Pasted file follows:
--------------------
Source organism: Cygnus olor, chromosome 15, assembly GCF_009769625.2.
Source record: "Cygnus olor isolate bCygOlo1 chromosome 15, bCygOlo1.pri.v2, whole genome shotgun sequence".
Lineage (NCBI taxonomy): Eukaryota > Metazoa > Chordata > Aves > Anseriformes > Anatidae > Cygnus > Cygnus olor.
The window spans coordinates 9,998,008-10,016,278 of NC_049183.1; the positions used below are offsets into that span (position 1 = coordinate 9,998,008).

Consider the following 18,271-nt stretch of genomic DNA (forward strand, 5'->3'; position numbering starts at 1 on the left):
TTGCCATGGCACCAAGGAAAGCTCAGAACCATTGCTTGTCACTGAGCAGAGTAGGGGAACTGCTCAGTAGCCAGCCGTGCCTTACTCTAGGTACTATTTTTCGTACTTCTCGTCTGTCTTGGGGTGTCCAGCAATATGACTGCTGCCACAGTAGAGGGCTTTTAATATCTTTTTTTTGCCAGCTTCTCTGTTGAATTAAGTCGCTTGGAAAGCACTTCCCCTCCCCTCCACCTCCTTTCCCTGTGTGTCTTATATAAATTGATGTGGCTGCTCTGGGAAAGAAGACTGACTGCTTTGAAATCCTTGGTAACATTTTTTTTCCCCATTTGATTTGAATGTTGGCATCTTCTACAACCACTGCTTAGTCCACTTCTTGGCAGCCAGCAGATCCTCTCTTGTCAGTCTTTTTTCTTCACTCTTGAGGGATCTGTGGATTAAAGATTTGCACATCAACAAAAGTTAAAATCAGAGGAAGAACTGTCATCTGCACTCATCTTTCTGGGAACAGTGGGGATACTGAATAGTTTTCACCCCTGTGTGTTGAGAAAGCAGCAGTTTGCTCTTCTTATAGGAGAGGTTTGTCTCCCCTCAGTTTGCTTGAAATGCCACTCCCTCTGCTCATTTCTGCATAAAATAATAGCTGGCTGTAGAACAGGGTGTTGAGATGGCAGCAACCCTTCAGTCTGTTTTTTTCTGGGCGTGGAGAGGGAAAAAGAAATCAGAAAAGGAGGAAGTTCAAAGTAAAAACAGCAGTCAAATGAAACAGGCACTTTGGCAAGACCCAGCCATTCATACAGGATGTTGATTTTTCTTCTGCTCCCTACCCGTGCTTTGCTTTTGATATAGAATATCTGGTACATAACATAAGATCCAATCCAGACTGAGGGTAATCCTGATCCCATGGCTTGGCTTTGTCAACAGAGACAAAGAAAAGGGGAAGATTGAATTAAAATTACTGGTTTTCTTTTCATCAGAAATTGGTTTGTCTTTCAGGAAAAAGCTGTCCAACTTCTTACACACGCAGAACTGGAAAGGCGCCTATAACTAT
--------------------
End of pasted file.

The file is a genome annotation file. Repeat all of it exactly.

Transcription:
Source organism: Cygnus olor, chromosome 15, assembly GCF_009769625.2.
Source record: "Cygnus olor isolate bCygOlo1 chromosome 15, bCygOlo1.pri.v2, whole genome shotgun sequence".
Lineage (NCBI taxonomy): Eukaryota > Metazoa > Chordata > Aves > Anseriformes > Anatidae > Cygnus > Cygnus olor.
The window spans coordinates 9,998,008-10,016,278 of NC_049183.1; the positions used below are offsets into that span (position 1 = coordinate 9,998,008).

Consider the following 18,271-nt stretch of genomic DNA (forward strand, 5'->3'; position numbering starts at 1 on the left):
TTGCCATGGCACCAAGGAAAGCTCAGAACCATTGCTTGTCACTGAGCAGAGTAGGGGAACTGCTCAGTAGCCAGCCGTGCCTTACTCTAGGTACTATTTTTCGTACTTCTCGTCTGTCTTGGGGTGTCCAGCAATATGACTGCTGCCACAGTAGAGGGCTTTTAATATCTTTTTTTTGCCAGCTTCTCTGTTGAATTAAGTCGCTTGGAAAGCACTTCCCCTCCCCTCCACCTCCTTTCCCTGTGTGTCTTATATAAATTGATGTGGCTGCTCTGGGAAAGAAGACTGACTGCTTTGAAATCCTTGGTAACATTTTTTTTCCCCATTTGATTTGAATGTTGGCATCTTCTACAACCACTGCTTAGTCCACTTCTTGGCAGCCAGCAGATCCTCTCTTGTCAGTCTTTTTTCTTCACTCTTGAGGGATCTGTGGATTAAAGATTTGCACATCAACAAAAGTTAAAATCAGAGGAAGAACTGTCATCTGCACTCATCTTTCTGGGAACAGTGGGGATACTGAATAGTTTTCACCCCTGTGTGTTGAGAAAGCAGCAGTTTGCTCTTCTTATAGGAGAGGTTTGTCTCCCCTCAGTTTGCTTGAAATGCCACTCCCTCTGCTCATTTCTGCATAAAATAATAGCTGGCTGTAGAACAGGGTGTTGAGATGGCAGCAACCCTTCAGTCTGTTTTTTTCTGGGCGTGGAGAGGGAAAAAGAAATCAGAAAAGGAGGAAGTTCAAAGTAAAAACAGCAGTCAAATGAAACAGGCACTTTGGCAAGACCCAGCCATTCATACAGGATGTTGATTTTTCTTCTGCTCCCTACCCGTGCTTTGCTTTTGATATAGAATATCTGGTACATAACATAAGATCCAATCCAGACTGAGGGTAATCCTGATCCCATGGCTTGGCTTTGTCAACAGAGACAAAGAAAAGGGGAAGATTGAATTAAAATTACTGGTTTTCTTTTCATCAGAAATTGGTTTGTCTTTCAGGAAAAAGCTGTCCAACTTCTTACACACGCAGAACTGGAAAGGCGCCTATAACTAT